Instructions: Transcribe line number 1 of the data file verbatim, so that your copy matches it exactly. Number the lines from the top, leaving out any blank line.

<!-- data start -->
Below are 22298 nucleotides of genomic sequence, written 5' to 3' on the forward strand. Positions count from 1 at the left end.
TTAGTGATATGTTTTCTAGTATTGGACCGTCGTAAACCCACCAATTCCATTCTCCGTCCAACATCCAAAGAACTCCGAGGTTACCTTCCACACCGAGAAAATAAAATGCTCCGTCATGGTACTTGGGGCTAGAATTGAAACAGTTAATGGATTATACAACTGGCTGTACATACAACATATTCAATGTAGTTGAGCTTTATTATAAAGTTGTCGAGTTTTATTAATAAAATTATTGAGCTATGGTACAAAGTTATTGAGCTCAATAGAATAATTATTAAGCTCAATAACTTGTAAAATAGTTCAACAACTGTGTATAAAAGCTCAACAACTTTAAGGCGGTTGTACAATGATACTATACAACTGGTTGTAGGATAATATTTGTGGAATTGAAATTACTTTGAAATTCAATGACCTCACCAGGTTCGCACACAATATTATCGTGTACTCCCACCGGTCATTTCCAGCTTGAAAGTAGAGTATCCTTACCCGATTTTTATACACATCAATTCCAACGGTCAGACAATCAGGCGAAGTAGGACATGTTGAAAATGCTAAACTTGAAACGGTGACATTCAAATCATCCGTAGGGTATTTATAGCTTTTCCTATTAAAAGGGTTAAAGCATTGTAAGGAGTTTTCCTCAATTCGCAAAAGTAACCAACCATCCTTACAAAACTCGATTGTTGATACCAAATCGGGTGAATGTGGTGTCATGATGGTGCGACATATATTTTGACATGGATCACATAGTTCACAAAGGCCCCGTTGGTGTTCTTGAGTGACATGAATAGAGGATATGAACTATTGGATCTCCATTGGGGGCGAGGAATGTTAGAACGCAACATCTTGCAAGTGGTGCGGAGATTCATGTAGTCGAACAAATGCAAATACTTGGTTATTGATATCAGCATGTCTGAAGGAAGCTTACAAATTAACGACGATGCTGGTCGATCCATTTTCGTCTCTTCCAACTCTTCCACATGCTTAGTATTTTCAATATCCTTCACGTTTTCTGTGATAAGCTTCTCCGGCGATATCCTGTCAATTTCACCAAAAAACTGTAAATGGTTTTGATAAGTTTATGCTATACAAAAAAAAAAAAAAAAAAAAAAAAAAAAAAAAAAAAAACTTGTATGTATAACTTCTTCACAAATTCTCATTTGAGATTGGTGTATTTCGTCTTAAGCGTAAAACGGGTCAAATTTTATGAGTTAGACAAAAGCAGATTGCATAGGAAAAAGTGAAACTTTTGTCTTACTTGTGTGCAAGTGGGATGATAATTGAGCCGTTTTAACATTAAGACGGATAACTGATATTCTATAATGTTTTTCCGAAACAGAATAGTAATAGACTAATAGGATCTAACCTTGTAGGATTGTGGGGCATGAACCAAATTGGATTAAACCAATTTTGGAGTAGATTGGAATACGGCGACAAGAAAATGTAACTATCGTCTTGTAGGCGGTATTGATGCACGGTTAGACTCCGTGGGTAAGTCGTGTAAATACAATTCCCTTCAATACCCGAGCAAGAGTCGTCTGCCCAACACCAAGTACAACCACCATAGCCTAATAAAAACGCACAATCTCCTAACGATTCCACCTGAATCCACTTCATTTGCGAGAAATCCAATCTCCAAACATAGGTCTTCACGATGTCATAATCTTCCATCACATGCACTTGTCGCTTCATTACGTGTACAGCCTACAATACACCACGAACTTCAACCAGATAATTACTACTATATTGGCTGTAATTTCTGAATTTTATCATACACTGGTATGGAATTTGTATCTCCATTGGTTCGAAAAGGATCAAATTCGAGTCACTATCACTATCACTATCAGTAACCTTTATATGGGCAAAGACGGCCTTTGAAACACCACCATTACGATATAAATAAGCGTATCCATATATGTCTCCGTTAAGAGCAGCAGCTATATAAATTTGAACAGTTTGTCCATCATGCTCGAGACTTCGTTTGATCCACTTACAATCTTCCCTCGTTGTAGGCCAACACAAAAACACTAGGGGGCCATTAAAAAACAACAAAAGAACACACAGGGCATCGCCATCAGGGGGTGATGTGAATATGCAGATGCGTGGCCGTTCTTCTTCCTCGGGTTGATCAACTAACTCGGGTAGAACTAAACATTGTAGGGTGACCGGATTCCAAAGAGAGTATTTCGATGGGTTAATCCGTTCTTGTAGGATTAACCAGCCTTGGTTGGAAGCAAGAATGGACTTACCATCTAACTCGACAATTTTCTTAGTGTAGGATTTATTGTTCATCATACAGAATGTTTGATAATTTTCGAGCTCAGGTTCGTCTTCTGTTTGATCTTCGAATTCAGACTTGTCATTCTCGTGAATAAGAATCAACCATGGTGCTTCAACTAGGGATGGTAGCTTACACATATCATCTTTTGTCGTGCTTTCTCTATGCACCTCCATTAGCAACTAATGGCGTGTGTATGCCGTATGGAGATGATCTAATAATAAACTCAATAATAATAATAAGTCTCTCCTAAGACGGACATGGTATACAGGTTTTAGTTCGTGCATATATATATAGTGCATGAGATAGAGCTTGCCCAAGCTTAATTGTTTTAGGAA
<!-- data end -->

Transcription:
Below are 22298 nucleotides of genomic sequence, written 5' to 3' on the forward strand. Positions count from 1 at the left end.